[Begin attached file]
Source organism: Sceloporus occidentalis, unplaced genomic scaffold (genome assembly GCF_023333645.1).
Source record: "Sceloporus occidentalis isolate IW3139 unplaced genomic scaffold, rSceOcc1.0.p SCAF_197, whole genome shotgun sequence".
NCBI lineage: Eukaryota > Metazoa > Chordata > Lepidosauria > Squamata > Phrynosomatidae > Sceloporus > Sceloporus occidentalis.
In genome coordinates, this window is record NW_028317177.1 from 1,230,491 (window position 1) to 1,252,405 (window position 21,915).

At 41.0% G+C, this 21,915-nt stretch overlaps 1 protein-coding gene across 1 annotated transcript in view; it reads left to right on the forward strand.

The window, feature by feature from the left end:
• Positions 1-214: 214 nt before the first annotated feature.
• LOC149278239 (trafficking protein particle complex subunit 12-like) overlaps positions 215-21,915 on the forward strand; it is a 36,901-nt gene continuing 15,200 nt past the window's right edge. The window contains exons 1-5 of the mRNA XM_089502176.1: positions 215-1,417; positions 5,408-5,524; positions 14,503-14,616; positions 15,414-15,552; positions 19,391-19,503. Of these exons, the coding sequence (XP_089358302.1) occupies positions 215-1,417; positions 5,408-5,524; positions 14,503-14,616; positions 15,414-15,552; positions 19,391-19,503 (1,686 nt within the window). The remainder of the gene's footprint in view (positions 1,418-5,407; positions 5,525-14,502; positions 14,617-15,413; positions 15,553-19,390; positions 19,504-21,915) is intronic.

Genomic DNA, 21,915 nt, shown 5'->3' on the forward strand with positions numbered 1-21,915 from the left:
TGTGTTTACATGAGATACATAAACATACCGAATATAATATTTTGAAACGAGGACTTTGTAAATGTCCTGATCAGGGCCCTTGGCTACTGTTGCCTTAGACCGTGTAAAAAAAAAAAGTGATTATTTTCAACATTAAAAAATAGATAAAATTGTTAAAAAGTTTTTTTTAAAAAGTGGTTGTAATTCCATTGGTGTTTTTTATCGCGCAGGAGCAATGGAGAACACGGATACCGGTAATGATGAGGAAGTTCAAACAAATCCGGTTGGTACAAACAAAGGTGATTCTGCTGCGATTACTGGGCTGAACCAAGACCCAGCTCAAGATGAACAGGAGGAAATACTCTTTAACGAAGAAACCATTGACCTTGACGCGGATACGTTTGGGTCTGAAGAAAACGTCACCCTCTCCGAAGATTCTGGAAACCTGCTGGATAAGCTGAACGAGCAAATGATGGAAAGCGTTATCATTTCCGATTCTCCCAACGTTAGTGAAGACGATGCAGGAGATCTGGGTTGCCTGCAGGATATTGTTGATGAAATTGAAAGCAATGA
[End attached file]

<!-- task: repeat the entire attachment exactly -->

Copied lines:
Source organism: Sceloporus occidentalis, unplaced genomic scaffold (genome assembly GCF_023333645.1).
Source record: "Sceloporus occidentalis isolate IW3139 unplaced genomic scaffold, rSceOcc1.0.p SCAF_197, whole genome shotgun sequence".
NCBI lineage: Eukaryota > Metazoa > Chordata > Lepidosauria > Squamata > Phrynosomatidae > Sceloporus > Sceloporus occidentalis.
In genome coordinates, this window is record NW_028317177.1 from 1,230,491 (window position 1) to 1,252,405 (window position 21,915).

At 41.0% G+C, this 21,915-nt stretch overlaps 1 protein-coding gene across 1 annotated transcript in view; it reads left to right on the forward strand.

The window, feature by feature from the left end:
• Positions 1-214: 214 nt before the first annotated feature.
• LOC149278239 (trafficking protein particle complex subunit 12-like) overlaps positions 215-21,915 on the forward strand; it is a 36,901-nt gene continuing 15,200 nt past the window's right edge. The window contains exons 1-5 of the mRNA XM_089502176.1: positions 215-1,417; positions 5,408-5,524; positions 14,503-14,616; positions 15,414-15,552; positions 19,391-19,503. Of these exons, the coding sequence (XP_089358302.1) occupies positions 215-1,417; positions 5,408-5,524; positions 14,503-14,616; positions 15,414-15,552; positions 19,391-19,503 (1,686 nt within the window). The remainder of the gene's footprint in view (positions 1,418-5,407; positions 5,525-14,502; positions 14,617-15,413; positions 15,553-19,390; positions 19,504-21,915) is intronic.

Genomic DNA, 21,915 nt, shown 5'->3' on the forward strand with positions numbered 1-21,915 from the left:
TGTGTTTACATGAGATACATAAACATACCGAATATAATATTTTGAAACGAGGACTTTGTAAATGTCCTGATCAGGGCCCTTGGCTACTGTTGCCTTAGACCGTGTAAAAAAAAAAAGTGATTATTTTCAACATTAAAAAATAGATAAAATTGTTAAAAAGTTTTTTTTAAAAAGTGGTTGTAATTCCATTGGTGTTTTTTATCGCGCAGGAGCAATGGAGAACACGGATACCGGTAATGATGAGGAAGTTCAAACAAATCCGGTTGGTACAAACAAAGGTGATTCTGCTGCGATTACTGGGCTGAACCAAGACCCAGCTCAAGATGAACAGGAGGAAATACTCTTTAACGAAGAAACCATTGACCTTGACGCGGATACGTTTGGGTCTGAAGAAAACGTCACCCTCTCCGAAGATTCTGGAAACCTGCTGGATAAGCTGAACGAGCAAATGATGGAAAGCGTTATCATTTCCGATTCTCCCAACGTTAGTGAAGACGATGCAGGAGATCTGGGTTGCCTGCAGGATATTGTTGATGAAATTGAAAGCAATGA